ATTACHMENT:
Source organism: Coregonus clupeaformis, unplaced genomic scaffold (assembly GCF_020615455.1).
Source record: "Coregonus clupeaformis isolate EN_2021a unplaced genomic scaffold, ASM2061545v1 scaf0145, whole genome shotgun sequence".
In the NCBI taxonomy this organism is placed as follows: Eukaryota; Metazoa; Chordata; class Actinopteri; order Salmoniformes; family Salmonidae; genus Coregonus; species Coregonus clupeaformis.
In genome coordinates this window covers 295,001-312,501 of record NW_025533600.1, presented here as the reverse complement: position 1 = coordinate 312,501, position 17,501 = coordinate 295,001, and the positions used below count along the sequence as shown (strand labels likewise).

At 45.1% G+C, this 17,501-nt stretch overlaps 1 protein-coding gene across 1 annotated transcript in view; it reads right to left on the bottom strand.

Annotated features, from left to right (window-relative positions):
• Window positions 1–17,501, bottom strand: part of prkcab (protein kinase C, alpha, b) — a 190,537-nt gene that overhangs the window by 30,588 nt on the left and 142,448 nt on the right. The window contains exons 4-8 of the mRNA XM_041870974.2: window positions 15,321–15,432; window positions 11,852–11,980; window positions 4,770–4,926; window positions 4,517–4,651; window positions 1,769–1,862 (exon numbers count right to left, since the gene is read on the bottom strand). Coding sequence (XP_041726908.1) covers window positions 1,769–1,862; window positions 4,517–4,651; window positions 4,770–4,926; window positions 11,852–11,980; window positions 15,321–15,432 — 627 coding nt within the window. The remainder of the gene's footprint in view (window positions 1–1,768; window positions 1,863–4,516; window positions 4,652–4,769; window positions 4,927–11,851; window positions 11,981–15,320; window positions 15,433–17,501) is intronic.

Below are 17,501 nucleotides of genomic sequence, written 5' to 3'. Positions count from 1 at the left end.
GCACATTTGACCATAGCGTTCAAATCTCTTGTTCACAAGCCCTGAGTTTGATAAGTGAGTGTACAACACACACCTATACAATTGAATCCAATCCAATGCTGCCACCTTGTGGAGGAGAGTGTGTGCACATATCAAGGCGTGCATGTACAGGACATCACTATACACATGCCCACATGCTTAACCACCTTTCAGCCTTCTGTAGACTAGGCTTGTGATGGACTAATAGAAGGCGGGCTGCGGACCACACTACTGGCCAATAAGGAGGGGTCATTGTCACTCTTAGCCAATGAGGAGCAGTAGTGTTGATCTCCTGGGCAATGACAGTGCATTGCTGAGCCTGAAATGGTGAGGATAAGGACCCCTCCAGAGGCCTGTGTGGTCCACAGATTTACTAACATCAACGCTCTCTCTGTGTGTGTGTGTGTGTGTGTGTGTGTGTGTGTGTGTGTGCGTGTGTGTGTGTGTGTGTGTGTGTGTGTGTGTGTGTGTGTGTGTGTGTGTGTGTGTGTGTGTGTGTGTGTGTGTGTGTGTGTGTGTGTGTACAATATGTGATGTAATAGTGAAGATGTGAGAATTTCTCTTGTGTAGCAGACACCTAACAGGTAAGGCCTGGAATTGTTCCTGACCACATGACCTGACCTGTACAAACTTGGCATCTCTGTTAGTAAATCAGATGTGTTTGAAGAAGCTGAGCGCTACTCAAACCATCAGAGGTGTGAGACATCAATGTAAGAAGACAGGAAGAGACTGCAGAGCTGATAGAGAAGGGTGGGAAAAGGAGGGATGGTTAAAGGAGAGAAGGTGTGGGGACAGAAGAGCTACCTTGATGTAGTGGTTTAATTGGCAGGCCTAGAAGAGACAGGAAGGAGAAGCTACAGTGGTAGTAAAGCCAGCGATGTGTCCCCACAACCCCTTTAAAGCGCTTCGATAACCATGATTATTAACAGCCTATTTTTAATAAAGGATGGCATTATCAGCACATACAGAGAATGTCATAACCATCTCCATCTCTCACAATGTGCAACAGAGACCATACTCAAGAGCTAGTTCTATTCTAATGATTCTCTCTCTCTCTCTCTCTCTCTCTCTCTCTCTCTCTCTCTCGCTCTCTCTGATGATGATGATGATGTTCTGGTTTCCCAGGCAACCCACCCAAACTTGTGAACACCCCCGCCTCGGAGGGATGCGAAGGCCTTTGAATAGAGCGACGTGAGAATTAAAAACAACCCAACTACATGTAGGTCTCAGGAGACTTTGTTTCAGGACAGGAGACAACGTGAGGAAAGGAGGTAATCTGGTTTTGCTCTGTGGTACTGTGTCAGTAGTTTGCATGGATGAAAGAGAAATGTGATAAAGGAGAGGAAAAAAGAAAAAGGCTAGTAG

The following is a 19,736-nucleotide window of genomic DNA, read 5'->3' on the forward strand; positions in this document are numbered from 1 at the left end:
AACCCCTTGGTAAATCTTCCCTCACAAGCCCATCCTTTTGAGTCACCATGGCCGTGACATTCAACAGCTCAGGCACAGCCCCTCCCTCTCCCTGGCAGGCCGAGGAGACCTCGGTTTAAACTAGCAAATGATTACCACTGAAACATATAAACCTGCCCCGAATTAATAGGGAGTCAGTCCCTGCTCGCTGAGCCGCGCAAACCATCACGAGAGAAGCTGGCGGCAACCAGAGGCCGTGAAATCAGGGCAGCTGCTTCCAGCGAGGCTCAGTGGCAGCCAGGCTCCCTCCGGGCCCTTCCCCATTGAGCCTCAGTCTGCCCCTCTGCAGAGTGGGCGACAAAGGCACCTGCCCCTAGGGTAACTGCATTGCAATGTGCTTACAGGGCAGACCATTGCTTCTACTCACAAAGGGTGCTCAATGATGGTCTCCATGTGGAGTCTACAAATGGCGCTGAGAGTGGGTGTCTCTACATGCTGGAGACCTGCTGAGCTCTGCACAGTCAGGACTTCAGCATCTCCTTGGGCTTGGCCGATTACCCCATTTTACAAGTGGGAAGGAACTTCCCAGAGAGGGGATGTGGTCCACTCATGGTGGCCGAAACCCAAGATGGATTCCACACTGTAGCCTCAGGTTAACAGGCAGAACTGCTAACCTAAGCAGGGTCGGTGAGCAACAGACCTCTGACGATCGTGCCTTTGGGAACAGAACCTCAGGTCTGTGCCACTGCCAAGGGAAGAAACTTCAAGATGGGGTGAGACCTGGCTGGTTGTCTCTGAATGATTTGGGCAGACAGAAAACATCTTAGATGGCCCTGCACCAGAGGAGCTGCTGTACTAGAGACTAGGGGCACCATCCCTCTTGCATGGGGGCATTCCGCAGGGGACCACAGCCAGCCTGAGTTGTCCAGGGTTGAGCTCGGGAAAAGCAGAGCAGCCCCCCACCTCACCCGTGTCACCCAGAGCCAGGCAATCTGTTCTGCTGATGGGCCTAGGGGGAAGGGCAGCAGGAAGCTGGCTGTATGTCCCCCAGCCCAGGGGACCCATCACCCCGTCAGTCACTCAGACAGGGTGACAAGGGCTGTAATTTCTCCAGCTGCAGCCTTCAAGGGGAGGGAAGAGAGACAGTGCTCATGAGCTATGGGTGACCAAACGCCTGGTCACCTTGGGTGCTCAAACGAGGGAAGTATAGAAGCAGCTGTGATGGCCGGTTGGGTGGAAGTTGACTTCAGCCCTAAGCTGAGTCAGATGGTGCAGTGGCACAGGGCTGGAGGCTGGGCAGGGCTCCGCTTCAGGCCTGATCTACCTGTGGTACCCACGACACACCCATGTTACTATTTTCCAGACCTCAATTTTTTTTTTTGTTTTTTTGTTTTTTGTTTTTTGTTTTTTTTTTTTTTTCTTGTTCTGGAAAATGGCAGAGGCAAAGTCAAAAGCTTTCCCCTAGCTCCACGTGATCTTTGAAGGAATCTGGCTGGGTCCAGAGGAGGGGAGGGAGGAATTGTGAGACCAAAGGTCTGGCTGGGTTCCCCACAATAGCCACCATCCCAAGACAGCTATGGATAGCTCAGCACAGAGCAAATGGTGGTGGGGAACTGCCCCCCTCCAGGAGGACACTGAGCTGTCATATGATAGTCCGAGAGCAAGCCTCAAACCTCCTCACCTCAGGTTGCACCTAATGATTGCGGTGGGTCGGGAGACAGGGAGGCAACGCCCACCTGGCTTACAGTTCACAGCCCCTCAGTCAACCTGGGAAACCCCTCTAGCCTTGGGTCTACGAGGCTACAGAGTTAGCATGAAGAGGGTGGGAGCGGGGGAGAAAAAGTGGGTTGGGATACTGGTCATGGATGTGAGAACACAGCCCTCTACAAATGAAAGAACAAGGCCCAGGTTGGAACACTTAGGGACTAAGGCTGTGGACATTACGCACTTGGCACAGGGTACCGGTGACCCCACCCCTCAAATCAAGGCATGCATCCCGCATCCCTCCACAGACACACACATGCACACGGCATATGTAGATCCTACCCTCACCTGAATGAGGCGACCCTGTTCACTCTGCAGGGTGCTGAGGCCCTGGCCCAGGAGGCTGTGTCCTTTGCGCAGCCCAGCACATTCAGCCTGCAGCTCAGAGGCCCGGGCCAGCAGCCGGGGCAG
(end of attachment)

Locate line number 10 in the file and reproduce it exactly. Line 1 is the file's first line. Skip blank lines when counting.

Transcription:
The following is a 19,736-nucleotide window of genomic DNA, read 5'->3' on the forward strand; positions in this document are numbered from 1 at the left end: